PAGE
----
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Small multiples for OD flow maps using virtual layers

In my previous posts, I discussed classical flow maps that use arrows of different width to encode flows between regions. This post presents an alternative take on visualizing flows, without any arrows. This style is inspired by Go with the Flow by Robert Radburn and Visualisation of origins, destinations and flows with OD maps by J. Wood et al.

The starting point of this visualization is a classic OD matrix.

migration_raw_data

For my previous flow maps, I already converted this data into a more GIS-friendly format: a Geopackage with lines and information about the origin, destination and strength of the flow:

migration_attribute_table

In addition, I grabbed state polygons from Natural Earth Data.

At this point, we have 72 flow features and 9 state polygon features. An ordinary join in the layer properties won’t do the trick. We’d still be stuck with only 9 polygons.

Virtual layers to the rescue!

The QGIS virtual layers feature (Layer menu | Add Layer | Add/Edit Virtual Layer) provides database capabilities without us having to actually set up a database … *win!*

Using a classic SQL query, we can join state polygons and migration flows into a new virtual layer:

virtual_layer

The resulting virtual layer contains 72 polygon features. There are 8 copies of each state.

Now that the data is ready, we can start designing the visualization in the Print Composer.

This is probably the most manual step in this whole process: We need 9 map items, one for each mini map in the small multiples visualization. Create one and configure it to your liking, then copy and paste to create 8 more copies.

I’ve decided to arrange the map items in a way that resembles the actual geographic location of the state that is represented by the respective map, from the state of Vorarlberg (a proud QGIS sponsor by the way) in the south-west to Lower Austria in the north-east.

To configure which map item will represent the flows from which origin state, we set the map item ID to the corresponding state ID. As you can see, the map items are numbered from 1 to 9:

small_multiples_print_composer_init

Once all map items are set up, we can use the map item IDs to filter the features in each map. This can be implemented using a rule based renderer:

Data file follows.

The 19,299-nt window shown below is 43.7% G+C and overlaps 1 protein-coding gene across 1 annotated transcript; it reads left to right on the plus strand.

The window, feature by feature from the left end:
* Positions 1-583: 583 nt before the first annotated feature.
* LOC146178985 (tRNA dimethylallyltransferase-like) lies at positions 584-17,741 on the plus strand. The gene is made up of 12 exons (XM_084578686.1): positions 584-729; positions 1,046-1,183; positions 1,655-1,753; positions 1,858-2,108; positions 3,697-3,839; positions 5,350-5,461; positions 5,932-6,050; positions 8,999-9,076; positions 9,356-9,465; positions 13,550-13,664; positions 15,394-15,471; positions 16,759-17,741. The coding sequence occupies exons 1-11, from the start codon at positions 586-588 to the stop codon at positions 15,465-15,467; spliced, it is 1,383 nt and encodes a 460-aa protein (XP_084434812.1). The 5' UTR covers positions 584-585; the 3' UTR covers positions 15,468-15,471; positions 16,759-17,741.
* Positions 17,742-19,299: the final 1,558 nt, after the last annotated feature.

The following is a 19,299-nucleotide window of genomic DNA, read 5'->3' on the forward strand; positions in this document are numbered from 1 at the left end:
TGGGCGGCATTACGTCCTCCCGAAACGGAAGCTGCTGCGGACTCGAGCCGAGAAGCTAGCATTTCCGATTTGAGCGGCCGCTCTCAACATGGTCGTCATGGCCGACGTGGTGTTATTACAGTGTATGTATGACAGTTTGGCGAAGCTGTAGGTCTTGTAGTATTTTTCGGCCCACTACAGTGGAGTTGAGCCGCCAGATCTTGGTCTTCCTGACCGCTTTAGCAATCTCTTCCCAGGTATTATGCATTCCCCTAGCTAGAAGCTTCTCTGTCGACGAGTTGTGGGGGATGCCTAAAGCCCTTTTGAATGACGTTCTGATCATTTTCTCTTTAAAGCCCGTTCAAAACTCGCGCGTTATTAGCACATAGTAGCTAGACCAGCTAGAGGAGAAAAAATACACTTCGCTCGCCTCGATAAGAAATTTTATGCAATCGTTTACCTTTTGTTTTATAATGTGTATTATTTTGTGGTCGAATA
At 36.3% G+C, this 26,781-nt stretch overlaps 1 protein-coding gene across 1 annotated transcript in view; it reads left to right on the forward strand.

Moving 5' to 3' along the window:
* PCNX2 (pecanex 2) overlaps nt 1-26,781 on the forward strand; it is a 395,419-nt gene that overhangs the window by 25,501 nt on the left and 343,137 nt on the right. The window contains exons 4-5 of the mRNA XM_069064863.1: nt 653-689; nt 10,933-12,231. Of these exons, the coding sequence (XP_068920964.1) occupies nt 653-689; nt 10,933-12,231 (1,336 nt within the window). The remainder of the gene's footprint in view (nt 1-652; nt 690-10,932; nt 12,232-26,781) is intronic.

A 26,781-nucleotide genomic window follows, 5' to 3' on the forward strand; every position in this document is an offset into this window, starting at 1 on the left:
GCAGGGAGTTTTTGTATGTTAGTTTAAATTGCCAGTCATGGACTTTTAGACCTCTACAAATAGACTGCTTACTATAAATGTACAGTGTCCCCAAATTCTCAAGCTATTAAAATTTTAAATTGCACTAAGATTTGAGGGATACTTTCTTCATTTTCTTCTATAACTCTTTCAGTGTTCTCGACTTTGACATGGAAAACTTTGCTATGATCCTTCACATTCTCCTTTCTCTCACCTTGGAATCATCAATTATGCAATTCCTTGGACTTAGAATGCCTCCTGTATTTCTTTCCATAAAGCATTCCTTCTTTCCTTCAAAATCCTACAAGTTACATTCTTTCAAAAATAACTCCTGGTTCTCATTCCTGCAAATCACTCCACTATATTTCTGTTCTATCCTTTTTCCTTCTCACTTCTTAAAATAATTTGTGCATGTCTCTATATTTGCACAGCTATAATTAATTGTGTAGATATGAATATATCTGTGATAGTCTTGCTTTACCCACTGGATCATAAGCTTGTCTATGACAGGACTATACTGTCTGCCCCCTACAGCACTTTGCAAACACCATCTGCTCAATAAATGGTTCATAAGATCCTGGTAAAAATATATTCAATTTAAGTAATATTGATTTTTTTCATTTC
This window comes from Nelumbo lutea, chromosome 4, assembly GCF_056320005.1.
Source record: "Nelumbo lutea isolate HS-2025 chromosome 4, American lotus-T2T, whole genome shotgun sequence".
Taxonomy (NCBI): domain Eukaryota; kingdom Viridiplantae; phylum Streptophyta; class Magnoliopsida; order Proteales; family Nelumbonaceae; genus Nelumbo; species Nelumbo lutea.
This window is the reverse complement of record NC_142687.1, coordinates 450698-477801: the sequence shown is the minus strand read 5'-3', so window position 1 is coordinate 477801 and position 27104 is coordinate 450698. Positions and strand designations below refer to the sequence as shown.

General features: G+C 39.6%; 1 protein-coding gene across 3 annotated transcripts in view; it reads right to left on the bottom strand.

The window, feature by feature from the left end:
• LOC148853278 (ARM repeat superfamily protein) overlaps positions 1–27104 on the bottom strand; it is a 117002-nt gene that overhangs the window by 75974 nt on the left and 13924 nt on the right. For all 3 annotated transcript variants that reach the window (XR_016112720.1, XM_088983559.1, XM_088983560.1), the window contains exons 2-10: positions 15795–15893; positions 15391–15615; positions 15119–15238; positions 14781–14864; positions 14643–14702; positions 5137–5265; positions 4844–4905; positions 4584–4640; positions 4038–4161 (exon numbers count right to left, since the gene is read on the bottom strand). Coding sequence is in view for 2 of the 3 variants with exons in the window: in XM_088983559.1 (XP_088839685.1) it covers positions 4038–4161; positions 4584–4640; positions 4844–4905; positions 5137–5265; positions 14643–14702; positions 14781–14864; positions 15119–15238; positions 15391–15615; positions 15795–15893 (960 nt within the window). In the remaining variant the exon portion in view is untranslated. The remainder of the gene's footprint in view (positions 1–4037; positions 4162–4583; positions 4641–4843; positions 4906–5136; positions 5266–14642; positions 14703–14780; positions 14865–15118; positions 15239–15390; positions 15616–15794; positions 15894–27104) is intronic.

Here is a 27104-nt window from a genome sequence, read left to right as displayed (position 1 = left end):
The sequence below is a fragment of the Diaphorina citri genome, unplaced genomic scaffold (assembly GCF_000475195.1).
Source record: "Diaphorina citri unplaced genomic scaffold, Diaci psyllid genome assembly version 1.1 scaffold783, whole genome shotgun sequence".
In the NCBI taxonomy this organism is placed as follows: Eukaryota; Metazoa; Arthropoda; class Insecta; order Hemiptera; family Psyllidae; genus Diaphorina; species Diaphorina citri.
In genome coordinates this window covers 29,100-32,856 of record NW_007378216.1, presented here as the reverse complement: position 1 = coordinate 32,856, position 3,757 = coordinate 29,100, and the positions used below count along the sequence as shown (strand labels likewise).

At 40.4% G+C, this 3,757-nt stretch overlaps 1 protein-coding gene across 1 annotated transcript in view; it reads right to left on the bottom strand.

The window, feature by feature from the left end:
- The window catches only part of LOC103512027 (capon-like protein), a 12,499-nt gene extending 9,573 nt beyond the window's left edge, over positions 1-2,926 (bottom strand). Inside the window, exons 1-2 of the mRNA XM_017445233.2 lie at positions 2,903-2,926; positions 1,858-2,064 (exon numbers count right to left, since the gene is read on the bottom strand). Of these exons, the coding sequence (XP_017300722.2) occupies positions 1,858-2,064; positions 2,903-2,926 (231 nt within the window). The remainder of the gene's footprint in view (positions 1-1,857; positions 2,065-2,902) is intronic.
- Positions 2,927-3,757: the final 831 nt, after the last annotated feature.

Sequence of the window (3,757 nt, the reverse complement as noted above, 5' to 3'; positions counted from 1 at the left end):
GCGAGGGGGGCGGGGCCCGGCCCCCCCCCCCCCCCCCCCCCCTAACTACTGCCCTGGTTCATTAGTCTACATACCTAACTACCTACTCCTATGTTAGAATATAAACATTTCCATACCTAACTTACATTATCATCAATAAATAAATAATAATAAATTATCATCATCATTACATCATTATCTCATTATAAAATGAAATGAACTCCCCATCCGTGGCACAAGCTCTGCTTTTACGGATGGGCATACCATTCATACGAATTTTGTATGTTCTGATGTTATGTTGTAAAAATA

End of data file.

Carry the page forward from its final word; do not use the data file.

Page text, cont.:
small_multiples_style_rules

The first rule will ensure that the each map only shows flows originating from a specific state and the second rule will select the state itself.

We configure the symbol of the first rule to visualize the flow strength. The color represents the number number of people moving to the respective district. I’ve decided to use a smooth gradient instead of predefined classes for the polygon fill colors. The following expression maps the feature’s weight value to a shade on the Viridis color ramp:

ramp_color( 'Viridis',
  scale_linear("weight",0,2000,0,1)
)

You can use any color ramp you like. If you want to use the Viridis color ramp, save the following code into an .xml file and import it using the Style Manager. (This color ramp has been provided by Richard Styron on rocksandwater.net.)

<!DOCTYPE qgis_style>
<qgis_style version="0">
  <symbols/>
    <colorramp type="gradient" name="Viridis">
      <prop k="color1" v="68,1,84,255"/>
      <prop k="color2" v="253,231,36,255"/>
      <prop k="stops" v="0.04;71,15,98,255:0.08;72,29,111,255:0.12;71,42,121,255:0.16;69,54,129,255:0.20;65,66,134,255:0.23;60,77,138,255:0.27;55,88,140,255:0.31;50,98,141,255:0.35;46,108,142,255:0.39;42,118,142,255:0.43;38,127,142,255:0.47;35,137,141,255:0.51;31,146,140,255:0.55;30,155,137,255:0.59;32,165,133,255:0.62;40,174,127,255:0.66;53,183,120,255:0.70;69,191,111,255:0.74;89,199,100,255:0.78;112,206,86,255:0.82;136,213,71,255:0.86;162,218,55,255:0.90;189,222,38,255:0.94;215,226,25,255:0.98;241,229,28,255"/>
    </colorramp>
  </colorramps>
</qgis_style>

If we go back to the Print Composer and update the map item previews, we see it all come together:

small_multiples_print_composer

Finally, we set title, legend, explanatory texts, and background color:

migration

I think it is amazing that we are able to design a visualization like this without having to create any intermediate files or having to write custom code. Whenever a value is edited in the original migration dataset, the change is immediately reflected in the small multiples.


New major release: GRASS GIS 7.2.0 available

We are pleased to announce the stable release of GRASS GIS 7.2.0

What’s new in a nutshell

After almost two years of development the new stable major release GRASS GIS 7.2.0 is available. It provides more than 1950 stability fixes and manual improvements compared to the former stable release version 7.0.5. The new version includes a series of new modules to analyse raster and vector data along with new temporal algebra functionality.More than 50 new addons are also available. A summary of the new features is available at New Features in GRASS GIS 7.2.

About GRASS GIS 7: Its graphical user interface supports the user to make complex GIS operations as simple as possible. The updated Python interface to the C library permits users to create new GRASS GIS-Python modules in a simple way while yet obtaining powerful and fast modules. Furthermore, the libraries were again significantly improved for speed and efficiency, along with support for huge files. A lot of effort has been invested to standardize parameter and flag names. Finally, GRASS GIS 7 comes with a series of new modules to analyse raster and vector data, along with a full temporal framework. For a detailed overview, see the list of new features. As a stable release series, 7.2.x enjoys long-term support.

Binaries/Installer download:

Source code download:

More details:

See also our detailed announcement:

First time users may explore the first steps tutorial after installation.